2018 got off to a vigorous jobs start in January, with private sector businesses creating a hefty 234,000 jobs; well above the 185,000 anticipated by economists.
“The job market juggernaut marches on,” Mark Zandi, chief economist for ADP/Moody’s Analytics announced in a statement. “Given the strong January job gain, 2018 is on track to be the eighth consecutive year in which the economy creates over 2 million jobs…if it falls short, it is likely because businesses can’t find workers to fill all the open positions.”
According to Automatic Date Processing Inc (ADP), the biggest jobs gains – 212,000 – came from the service-related sector. Within service-related industries, Trade transportation and utilities led with 51,000 jobs, followed by Education and health services (47,000), Professional business services (46,000) and Leisure and hospitability services ( 46,000 jobs).
Manufacturing added 12,000 new jobs and the construction area, 9,000 despite this very slow month for the industry.
The largest gains came from mid-sized businesses, or those with 50- 499 employees.
“We’ve kicked off the year with another month of unyielding job gains,” said Ahu Yildirmaz, vice president and co-head of the ADP Research Institute. “Service providers were firing on all cylinders, posting their strongest gain in more than a year. We also saw robust hiring from midsize and large companies…”
ADP’s latest figures come with a wage growth faster than it has been since 2009 and a national unemployment rate of 4.1 percent, the lowest since 2000.
In his State of the Union address, President Donald Trump reported the unemployment rate for African Americans is 6.8 percent. The lowest in recorded history and Hispanic unemployment is at 4.9 percent, down from 5.9 in December 2016.
“It’s obviously very strong,” Zandi said of the jobs market. “The current pace of jobs growth suggests an unemployment rate in the mid 3 percent range by the end of 2018.”
Zandi goes on to add that this rate of gains may actually push the Federal Reserve to become more aggressive with interest rates. (The Federal Open Market Committee ended its 2-day meeting on Wednesday, January 31.) The market does not expect a change in rates until March.
“I’d be pretty surprised if they don’t revise up [from the probable three quarter-point increases] and give us four rate increases this year. Every time employment goes past full employment in a meaningful way, you have a recession,” Zandi observed. “It’s going to be pretty tough to land the plane on the tarmac, so the Fed’s got to get going here.”
Paul Ashworth, chief U.S. Economist at Capital Economics said the strong ADP jobs report may indicate that the government’s weak job gains of 148,000 for December 2017 was “not the start of any serious downturn in labor market conditions.”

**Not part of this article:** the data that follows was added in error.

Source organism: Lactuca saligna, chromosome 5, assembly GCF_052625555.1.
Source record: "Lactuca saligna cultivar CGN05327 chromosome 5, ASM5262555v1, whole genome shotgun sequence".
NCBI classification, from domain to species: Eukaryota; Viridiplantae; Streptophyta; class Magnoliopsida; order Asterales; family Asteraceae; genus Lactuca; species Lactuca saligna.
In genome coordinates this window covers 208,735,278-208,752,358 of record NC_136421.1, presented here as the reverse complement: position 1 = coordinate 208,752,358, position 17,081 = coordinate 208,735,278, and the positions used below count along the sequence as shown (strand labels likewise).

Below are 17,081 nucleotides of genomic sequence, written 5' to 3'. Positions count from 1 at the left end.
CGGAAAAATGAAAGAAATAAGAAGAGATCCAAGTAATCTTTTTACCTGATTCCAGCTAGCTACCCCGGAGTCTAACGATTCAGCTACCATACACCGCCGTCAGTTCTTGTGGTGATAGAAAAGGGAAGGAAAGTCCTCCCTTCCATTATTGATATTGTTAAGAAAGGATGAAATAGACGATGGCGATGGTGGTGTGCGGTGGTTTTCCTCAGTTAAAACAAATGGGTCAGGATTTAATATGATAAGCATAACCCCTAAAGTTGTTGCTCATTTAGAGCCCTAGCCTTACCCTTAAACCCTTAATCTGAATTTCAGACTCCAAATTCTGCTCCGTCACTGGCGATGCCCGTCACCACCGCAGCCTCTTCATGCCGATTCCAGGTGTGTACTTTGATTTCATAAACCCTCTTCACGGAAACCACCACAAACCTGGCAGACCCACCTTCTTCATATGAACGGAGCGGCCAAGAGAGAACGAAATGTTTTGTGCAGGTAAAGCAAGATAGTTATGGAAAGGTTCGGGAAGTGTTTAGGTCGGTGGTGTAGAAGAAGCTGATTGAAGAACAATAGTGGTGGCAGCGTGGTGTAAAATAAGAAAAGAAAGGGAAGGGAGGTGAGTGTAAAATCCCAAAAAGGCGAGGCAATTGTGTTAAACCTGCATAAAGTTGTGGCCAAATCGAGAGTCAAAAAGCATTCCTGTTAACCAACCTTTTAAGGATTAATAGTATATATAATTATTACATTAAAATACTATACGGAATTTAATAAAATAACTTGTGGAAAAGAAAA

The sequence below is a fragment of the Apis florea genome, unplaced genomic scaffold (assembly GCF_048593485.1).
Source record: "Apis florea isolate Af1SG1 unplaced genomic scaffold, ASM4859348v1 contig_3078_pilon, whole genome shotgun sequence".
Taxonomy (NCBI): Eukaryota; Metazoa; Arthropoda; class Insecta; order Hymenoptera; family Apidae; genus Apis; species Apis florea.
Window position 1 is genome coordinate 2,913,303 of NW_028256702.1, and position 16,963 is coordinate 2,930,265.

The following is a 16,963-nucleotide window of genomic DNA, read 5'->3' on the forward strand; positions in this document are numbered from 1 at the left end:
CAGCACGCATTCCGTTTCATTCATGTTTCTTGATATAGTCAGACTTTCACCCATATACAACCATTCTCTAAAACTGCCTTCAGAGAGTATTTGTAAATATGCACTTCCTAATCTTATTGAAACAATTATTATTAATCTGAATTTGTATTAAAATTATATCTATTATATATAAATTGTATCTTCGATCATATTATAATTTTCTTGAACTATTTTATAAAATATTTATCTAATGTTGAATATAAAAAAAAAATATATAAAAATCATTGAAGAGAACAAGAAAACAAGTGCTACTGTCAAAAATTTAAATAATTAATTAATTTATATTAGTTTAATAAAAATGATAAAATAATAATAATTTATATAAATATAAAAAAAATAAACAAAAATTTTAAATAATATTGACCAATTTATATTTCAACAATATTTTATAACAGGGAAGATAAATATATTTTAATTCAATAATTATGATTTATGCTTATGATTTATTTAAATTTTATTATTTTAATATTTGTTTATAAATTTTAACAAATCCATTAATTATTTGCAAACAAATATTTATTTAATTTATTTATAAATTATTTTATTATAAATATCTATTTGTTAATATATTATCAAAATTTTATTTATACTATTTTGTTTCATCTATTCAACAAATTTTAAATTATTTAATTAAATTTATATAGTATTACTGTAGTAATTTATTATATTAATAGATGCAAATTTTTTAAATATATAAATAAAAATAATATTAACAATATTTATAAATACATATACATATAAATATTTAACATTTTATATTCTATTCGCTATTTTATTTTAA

Ashworth continued, “Overall the stronger than expected ADP jobs count will keep the pressure on the Federal Reserve to continue hiking interest rates.”
According to Labor Department figures, average monthly payroll growth has slowed from 187,000 in 2016 and 171,000 in 2017. Nevertheless, these monthly advances far exceed the 100,000 needed to keep lowering the jobless rate. The tight labor market should lead to quicker pay increases in 2018.
From the ADP Website:
The ADP National Employment Report® is a monthly measure of the change in total U.S. nonfarm private employment derived from actual, anonymous payroll data of client companies served by ADP®, a leading provider of human capital management solutions. The report, which measures nearly 24 million U.S. workers, is produced by the ADP Research Institute®, a specialized group within the company that provides insights around employment trends and workforce strategy, in collaboration with Moody’s Analytics, Inc. Each month, ADP issues the ADP National Employment Report as part of the company’s commitment to adding deeper insights into the U.S. labor market and providing businesses, governments and others with a source of credible and valuable information. The ADP National Employment Report is broadly distributed to the public each month, free of charge.
The data for this report is collected for pay periods that can be interpolated to include the week of the 12th of each month, and processed with statistical methodologies similar to those used by the U.S. Bureau of Labor Statistics to compute employment from its monthly survey of establishments.